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Political Science Research Methods: Find Articles

Selecting the Best Databases

Your topic will determine which are the best subject databases for you. For example, if you are doing a study on management in museums, you would use the databases listed under Education (as museums are considered education centers), Public Affairs (as museums can be public or nonprofit organizations) and Business (which will also deal with nonprofits AND management issues). You can also use some of the Art & Art History Databases as well.

Library Proxy: Off-Campus Access

When you are doing research from off-campus, you will be prompted to log in to electronic resources with your UCCS username and password. This is just like logging into Canvas.

Click here if you experience problems accessing resources from off campus.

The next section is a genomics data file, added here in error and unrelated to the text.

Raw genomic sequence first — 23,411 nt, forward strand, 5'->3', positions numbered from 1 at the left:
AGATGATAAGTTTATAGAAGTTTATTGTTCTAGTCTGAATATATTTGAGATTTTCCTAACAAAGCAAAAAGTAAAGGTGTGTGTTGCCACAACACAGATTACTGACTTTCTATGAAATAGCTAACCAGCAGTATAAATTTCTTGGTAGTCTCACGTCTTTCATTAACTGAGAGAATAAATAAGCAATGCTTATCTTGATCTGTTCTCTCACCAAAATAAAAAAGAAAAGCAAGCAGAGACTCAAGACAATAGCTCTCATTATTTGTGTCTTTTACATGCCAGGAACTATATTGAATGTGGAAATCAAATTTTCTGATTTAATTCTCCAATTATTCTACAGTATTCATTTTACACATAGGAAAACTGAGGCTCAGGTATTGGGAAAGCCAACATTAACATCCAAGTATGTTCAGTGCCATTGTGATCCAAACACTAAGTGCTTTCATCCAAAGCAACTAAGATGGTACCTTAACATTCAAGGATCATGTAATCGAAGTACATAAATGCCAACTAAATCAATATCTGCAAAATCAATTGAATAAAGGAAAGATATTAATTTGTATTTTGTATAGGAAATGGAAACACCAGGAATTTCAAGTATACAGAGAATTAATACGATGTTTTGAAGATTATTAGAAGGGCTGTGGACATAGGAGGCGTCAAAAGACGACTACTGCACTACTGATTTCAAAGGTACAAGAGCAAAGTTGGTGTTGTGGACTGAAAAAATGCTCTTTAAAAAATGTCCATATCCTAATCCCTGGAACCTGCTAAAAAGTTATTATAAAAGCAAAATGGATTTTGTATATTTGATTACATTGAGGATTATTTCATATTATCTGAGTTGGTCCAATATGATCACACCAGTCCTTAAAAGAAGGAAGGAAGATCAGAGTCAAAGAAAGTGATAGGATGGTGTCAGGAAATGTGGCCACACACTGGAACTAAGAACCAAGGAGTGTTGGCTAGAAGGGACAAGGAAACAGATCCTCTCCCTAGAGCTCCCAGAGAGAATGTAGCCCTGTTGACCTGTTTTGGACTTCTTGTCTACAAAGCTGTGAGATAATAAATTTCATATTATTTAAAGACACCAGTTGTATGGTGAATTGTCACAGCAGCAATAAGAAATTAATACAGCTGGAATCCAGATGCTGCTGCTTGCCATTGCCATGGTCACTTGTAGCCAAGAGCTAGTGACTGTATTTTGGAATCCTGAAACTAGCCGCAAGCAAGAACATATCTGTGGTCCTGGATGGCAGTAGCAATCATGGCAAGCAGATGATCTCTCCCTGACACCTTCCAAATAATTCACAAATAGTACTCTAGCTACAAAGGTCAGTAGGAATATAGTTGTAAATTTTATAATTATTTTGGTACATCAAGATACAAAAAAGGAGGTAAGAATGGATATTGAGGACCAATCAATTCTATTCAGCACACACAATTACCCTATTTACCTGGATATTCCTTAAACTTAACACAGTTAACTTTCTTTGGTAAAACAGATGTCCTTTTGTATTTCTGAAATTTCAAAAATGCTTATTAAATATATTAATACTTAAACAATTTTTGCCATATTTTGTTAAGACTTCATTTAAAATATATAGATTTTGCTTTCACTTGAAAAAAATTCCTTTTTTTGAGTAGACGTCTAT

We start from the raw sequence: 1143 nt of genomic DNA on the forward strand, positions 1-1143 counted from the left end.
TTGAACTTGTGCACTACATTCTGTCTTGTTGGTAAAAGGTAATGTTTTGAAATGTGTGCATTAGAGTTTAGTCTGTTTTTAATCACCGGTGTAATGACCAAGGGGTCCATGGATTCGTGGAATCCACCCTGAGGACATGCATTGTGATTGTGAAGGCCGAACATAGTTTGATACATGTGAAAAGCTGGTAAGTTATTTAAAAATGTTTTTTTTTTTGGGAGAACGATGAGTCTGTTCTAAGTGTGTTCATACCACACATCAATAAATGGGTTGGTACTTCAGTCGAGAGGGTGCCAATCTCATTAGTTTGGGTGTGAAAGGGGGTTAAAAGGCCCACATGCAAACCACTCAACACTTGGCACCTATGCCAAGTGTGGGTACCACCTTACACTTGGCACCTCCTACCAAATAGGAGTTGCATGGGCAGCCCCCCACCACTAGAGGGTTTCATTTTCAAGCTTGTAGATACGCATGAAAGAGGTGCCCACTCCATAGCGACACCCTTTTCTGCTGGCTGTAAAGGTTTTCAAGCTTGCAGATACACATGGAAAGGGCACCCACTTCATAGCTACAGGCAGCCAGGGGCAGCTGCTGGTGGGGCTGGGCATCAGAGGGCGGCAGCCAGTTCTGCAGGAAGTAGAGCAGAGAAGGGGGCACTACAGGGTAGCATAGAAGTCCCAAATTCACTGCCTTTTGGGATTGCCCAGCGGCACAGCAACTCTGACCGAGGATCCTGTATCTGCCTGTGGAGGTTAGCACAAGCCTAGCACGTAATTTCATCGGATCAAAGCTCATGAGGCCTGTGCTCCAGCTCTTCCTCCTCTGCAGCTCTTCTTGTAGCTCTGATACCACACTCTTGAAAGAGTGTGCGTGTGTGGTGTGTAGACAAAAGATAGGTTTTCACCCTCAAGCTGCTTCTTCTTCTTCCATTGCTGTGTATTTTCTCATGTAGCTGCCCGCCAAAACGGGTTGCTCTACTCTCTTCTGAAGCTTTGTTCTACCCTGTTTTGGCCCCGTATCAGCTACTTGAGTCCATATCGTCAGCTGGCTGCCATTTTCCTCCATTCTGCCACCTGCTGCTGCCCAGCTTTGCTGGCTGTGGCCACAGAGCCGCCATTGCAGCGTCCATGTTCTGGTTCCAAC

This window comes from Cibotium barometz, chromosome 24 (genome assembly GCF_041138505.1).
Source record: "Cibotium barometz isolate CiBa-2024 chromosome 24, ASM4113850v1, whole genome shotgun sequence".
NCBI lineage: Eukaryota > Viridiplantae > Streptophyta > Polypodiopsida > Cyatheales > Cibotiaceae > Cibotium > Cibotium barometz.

ILLiad: Interlibrary Loan for Journal Articles

No UCCS holdings for your article?

ILLiad: Interlibrary Loan

Request that the article be delivered to you as a PDF by using ILLiad (Interlibrary Loan). This usually takes a few days - or less!

First time users must create an account. You will need to use your UCCS email address and student ID number.

General Databases

General databases cover a wide range of topics and should include your topic.

More databases are listed on the General Database page.

Is My Source Scholarly? (A Checklist)

pictures of journals

Are you wondering if the article you found is scholarly? Ask youself these questions:

checkmarkIs this an article that was published in a journal? (Hint: Look near the bottom or top of the page for a journal name, volume number, issue number, year and page numbers.)

Does the article tell you where the author works (and maybe their contact details)? (Hint: Look for footnotes by the author's name.)

Is there an abstract at the beginning of the article? (A summary of the article, written by the authors.)

Does the article end with a bibliography or list of works cited? (There could also be extensive footnotes.)

Is the language in the article more technical than a typical magazine or newspaper?

Does the article's formatting look really boring? (No advertisements or glossy color pictures.)

If you answered YES to most of these questions, the article you're looking at is probably scholarly!